Having massaged the Insurance Gods to ensure the financing of more permanent solutions, I set out during my recent Solo Mini Cruise of Casco Bay to undo some of the damage inflicted on our poor Lunacy by the Big Bad Schooner Harvey Gamage. The ugliest bit, you may recall, was the bent forwardmost stanchion post on Lunacy's starboard side. The post is solid aluminum stock, perhaps an inch or more in diameter, so I knew it would take a Mighty Force (indeed) to make it more or less straight again.
A flash of inspiration rippled through my aging brain cells. Recalling the awful predicament of Bernard Moitessier, after the bowsprit on his steel ketch Joshua was bent in a collision with a freighter off South Africa during the legendary Golden Globe Race, I fastened a tackle to the injured post, fastened the other end to a strong point on my bow pulpit, then led the fall aft to a primary winch.
I quote from Moitessier's seminal text in The Long Way:
The sea is still heavy in the morning, but the gale is over. At 2 p.m. the sea is all right again. The wind has dropped considerably, but there is enough filling the sails to keep us from rolling. I have prepared a large four-part block and tackle, with the spare mizzen boom to increase the angle at which the block pulls. I hinge the spar to the forward bitt with a shackle. No, that won't do, another shackle is needed as a gimbal, so the spar can move both horizontally and vertically.
Good, that should do the trick. The spare staysail halyard serves as a topping lift. The rig is strong, and swings easily off the starboard bow. I run a 3/8-inch chain from the tip of the bowsprit to the outer end of the spar and secure the tackle opposite, with the line running back to the big starboard Goiot winch.
Incredible, the power of a tackle on a winch. I feel I am going to start crying, it's so beautiful… the bowsprit begins to straighten out, very, very slowly. I am wild with joy!
In applying such wondrous force to my little crooked stanchion post I knew I was taking a chance. The weld that held the post's socket to the deck had been cracked in the collision with the Negligent Schooner. (Likewise with the next socket back, though that post--thank God--is still more or less straight.) I did not want to wrench the socket clean off the deck, so I cranked on my winch very carefully. Took a few turns, strode forward to check on things, then took a few more. Carefully, oh so carefully. I shifted the end of the tackle from the top of the post to its midpoint and back a few times, and eventually achieved this result:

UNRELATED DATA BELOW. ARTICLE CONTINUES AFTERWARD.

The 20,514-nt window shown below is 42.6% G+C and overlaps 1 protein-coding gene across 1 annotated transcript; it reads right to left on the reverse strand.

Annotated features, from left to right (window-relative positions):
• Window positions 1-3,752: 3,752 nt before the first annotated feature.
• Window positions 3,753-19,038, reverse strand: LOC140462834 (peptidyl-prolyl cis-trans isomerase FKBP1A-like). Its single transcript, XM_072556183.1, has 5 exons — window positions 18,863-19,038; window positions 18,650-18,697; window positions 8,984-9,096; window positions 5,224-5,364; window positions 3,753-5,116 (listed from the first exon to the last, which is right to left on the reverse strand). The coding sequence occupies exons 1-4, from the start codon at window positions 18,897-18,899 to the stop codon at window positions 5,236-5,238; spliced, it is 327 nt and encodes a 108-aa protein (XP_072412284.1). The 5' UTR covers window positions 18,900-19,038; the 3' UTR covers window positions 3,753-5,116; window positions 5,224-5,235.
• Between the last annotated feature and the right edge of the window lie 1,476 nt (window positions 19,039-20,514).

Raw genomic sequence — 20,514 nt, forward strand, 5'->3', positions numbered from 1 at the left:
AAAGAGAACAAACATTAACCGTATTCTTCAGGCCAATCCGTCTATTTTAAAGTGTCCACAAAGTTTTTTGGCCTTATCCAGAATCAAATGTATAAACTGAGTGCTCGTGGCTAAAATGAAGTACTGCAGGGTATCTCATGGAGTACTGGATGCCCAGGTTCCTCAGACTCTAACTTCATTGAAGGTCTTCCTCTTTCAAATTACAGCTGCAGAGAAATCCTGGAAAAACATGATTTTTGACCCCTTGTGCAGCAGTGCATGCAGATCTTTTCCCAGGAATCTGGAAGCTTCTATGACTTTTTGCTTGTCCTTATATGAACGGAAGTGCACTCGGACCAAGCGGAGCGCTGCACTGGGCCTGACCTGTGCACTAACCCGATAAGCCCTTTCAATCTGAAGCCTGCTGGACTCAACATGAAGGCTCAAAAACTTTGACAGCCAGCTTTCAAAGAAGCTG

Not bad, I thought. And I hoisted a cold one in memory of Bernard.
The obliterated bow light was much easier to deal with. Here you see the destroyed part and its replacement:
The tricky part here was connecting the wiring, as one lead was corroded solid into its connection inside the old bow light and had to be trimmed back a bit before it could be freed. Fortunately there was just enough slack left over to insert the shortened lead into the new light's connector. But the next time this happens, I'll definitely have more of a problem to cope with.
All this took place while at anchor one morning at Little Chebeague Island, not too far north of Portland. My other major project that day was an attempt to scrub Lunacy's very foul bottom. Donned a wet suit and weight belt and in I went.
Cleaned the rudder and prop and maybe a third of the rest of my lady's nether regions, then I wimped out. I'm getting too old to muck around under cold water for too long. And man… I sure am wishing I had more effective bottom paint. The E-Paint ZO I put on a little less than a year ago is pretty much useless now.
More on the Mini Cruise in future posts.
BoaterMouth link: here